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MLB

Let Us Have Ohtani

Photo by Kevork Djansezian/Getty Images

I am not really sure to whom the appeal in this headline is directed at. The vengeful baseball gods? Joe Maddon? Whoever is responsible for scheduling national TV games? All I know is that it is delivered with all of my heart. Please, please let this season belong to Shohei Ohtani.

Making his first start of the season Sunday night, Ohtani became the first player since 1903 to both start a game on the mound and bat in the second spot in the order. That Ohtani, now in his fourth season as an MLB player, is still doing things that haven’t been done on a baseball field in over 100 years speaks both to his unique combination of talents and to the maddening fits and starts that have thus far defined his career in America. The rush that came from watching those first few weeks of the 2018 season, when Ohtani blitzed the league with dozens of strikeouts and booming home runs as a rookie, wore off a long time ago. Major surgeries, both on the pitching elbow and knee, tend to suck the wind out of anyone’s sails.

But last night felt like something of a return to those brief, golden days. Not only did Ohtani kick ass on the mound, he blessed us with what could very well go down as the home run of the season.

And then he got right back on the hill and continued tormenting one of the most stacked lineups in the American League. Ohtani allowed two hits and struck out seven in 4.2 innings, and he should have walked off the mound while pumping his fist after dramatically punching his way out of a jam in the fifth, had his catcher not totally whiffed on what would have been the inning-ending strikeout, thus creating this awful mess:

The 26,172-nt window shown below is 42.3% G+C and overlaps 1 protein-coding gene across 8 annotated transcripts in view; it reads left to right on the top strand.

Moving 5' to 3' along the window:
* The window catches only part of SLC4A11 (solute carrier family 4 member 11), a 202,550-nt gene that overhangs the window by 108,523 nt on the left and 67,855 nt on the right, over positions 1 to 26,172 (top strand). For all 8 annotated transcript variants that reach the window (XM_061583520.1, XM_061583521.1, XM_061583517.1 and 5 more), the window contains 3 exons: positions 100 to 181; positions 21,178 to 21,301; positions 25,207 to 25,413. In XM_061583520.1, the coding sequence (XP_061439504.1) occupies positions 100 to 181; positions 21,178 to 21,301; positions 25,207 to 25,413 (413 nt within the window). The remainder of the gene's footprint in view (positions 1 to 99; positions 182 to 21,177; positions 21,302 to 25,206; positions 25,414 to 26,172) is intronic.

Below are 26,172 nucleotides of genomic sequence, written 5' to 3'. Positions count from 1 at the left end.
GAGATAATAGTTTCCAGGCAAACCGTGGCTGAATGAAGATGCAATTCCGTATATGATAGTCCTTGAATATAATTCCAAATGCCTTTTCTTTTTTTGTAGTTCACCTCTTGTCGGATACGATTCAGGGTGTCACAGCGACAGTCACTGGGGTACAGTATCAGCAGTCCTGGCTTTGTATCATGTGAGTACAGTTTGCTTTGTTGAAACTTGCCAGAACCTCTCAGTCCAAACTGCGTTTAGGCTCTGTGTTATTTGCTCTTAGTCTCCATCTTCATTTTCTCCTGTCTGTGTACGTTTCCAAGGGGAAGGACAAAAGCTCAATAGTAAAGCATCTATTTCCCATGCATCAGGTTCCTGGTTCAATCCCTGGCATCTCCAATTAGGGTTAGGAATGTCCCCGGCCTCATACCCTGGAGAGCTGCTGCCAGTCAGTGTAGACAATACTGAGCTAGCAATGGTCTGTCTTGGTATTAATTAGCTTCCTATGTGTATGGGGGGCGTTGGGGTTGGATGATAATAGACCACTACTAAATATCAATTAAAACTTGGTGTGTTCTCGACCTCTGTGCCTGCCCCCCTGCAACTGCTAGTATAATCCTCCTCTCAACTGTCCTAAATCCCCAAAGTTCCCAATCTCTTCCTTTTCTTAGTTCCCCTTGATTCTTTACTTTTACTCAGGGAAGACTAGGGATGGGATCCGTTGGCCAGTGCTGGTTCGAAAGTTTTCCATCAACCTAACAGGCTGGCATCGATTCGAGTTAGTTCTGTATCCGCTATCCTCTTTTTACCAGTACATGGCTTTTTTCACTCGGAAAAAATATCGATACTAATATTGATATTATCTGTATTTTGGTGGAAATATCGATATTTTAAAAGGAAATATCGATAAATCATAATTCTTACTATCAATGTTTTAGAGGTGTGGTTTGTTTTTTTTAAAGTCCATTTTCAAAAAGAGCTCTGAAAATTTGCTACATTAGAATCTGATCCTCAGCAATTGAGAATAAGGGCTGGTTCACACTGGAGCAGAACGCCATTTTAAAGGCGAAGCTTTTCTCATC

Put the goofy ending to Ohtani’s night out of your head for a moment (it looks like he’s going to be fine, thank God), and just think about what you saw in the preceding innings. Now think about how incredible it would be to finally, at long last, see Ohtani hit and pitch like that for a full season. Do we not deserve it? After enduring the last long, awful year and gritting our way through a shortened, shambolic season of plague baseball, are we not owed something spectacular? What better way to pump some life back into the game than for Ohtani to make 20–25 starts, accrue 500 at-bats, and finally seize the title of Coolest Baseball Player In The Damn Universe?

One gets the sense that Ohtani wants this just as much as the rest of us do. He spent spring training crushing baseballs like a man trying to strike some fear into his opponents, and now he’s throwing harder than he ever has before—his fastball touched 100 mph eight times last night. And then there was the screaming fist pump that he unleashed after striking out Luis Robert to end the fourth inning.

A guy who can do all the things Ohtani can do deserves to be the center of the baseball universe. The fact that he isn’t already, that he hasn’t had a season that really means anything yet, feels like a travesty of some kind. All of us, Ohtani included, have waited patiently to see him become something more than just a tantalizing talent.

This feels like the season that transformation could finally happen. There was a lot of talk during last night’s broadcast about how the Angels want Ohtani to get back to just being a baseball player. Joe Maddon seems inclined to help usher that process along. Not only did he start Ohtani on the mound and leave him in the lineup one day after Ohtani served as the team’s DH—Ohtani never hit the day before a start during his rookie year—he also trusted Ohtani to pitch his way out of that hairy situation in the fifth inning. Max Stassi’s inability to catch the dang ball should not distract anyone from the fact that Ohtani rose to the challenge beautifully.

Taken as a whole, Ohtani’s game—from the 451-foot homer to the ever-increasing velocity to the bearing down through high-leverage at-bats—felt like a message delivered to the rest of the league: The gloves are off. Let it be the year of Ohtani.